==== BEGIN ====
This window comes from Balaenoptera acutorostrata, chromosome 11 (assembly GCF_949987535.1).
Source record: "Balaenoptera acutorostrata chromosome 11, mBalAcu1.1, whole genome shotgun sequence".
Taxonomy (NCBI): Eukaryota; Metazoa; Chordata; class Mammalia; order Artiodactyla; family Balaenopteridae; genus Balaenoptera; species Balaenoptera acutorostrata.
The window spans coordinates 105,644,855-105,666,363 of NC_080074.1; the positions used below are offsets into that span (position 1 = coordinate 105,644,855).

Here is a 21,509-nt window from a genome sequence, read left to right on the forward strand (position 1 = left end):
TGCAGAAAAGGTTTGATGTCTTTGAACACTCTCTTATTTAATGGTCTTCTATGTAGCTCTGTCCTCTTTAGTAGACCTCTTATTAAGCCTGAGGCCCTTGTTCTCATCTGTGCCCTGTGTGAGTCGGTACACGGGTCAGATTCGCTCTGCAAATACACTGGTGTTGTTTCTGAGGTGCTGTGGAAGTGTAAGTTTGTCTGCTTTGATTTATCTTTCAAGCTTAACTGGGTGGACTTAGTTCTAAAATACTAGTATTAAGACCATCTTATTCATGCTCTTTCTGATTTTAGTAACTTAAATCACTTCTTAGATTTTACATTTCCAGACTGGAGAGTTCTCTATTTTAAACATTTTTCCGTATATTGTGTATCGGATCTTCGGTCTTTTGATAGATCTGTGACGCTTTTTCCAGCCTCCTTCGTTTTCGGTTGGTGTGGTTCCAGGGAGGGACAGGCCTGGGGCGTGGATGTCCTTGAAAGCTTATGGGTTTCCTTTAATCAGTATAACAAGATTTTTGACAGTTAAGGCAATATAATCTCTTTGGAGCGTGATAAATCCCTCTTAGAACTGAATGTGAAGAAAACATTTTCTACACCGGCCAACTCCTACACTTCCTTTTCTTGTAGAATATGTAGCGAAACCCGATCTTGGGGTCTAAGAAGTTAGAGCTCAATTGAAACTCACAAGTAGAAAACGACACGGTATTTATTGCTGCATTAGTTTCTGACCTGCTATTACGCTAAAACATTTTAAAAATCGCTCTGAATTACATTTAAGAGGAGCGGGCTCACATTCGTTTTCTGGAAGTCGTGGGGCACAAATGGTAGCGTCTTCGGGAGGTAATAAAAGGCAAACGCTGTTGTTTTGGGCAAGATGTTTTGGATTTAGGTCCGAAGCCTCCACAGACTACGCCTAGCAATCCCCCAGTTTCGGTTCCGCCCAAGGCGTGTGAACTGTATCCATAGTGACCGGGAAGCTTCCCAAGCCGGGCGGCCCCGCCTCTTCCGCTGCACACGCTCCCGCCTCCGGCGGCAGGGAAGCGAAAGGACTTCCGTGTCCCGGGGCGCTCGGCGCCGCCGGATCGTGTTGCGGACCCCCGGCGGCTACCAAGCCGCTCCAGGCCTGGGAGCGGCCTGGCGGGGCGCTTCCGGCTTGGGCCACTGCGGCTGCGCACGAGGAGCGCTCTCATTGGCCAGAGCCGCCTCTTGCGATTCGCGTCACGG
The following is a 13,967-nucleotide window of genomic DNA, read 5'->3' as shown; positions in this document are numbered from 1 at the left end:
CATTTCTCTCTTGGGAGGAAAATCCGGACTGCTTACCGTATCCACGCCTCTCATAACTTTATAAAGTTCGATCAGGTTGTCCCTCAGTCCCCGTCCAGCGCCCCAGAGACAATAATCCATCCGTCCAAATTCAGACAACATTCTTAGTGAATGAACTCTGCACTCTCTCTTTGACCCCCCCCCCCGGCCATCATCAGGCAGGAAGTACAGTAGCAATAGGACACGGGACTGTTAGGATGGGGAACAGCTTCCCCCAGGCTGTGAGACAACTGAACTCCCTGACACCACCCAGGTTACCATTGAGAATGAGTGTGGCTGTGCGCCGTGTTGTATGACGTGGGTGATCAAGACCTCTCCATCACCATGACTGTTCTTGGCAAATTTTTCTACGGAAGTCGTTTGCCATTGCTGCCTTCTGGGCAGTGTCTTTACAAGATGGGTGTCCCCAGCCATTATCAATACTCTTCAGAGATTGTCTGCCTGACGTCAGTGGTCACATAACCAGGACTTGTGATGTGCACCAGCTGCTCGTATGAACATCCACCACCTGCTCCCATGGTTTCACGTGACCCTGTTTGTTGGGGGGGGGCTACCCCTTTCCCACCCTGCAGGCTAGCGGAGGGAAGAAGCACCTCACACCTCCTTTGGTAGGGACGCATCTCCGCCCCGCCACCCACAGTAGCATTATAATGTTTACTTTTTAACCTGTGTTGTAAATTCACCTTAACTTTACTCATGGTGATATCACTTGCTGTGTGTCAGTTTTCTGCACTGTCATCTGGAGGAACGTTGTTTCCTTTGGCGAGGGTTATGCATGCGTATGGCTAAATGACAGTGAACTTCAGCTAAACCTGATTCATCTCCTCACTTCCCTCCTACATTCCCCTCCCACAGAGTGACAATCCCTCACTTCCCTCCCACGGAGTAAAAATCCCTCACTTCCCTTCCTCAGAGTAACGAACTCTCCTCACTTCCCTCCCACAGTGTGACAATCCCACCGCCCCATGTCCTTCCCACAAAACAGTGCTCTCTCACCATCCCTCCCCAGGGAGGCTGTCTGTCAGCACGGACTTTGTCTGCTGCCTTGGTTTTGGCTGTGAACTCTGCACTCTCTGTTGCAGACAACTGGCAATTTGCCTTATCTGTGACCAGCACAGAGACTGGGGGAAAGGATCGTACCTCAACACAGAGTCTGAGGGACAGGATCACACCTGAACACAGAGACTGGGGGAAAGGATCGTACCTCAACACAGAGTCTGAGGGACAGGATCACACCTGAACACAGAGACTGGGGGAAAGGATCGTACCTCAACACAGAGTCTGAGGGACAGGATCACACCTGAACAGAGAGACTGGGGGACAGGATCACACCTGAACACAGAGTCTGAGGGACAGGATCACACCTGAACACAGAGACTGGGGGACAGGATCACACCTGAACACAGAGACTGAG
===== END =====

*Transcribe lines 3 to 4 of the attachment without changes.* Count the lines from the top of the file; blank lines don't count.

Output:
Taxonomy (NCBI): Eukaryota; Metazoa; Chordata; class Mammalia; order Artiodactyla; family Balaenopteridae; genus Balaenoptera; species Balaenoptera acutorostrata.
The window spans coordinates 105,644,855-105,666,363 of NC_080074.1; the positions used below are offsets into that span (position 1 = coordinate 105,644,855).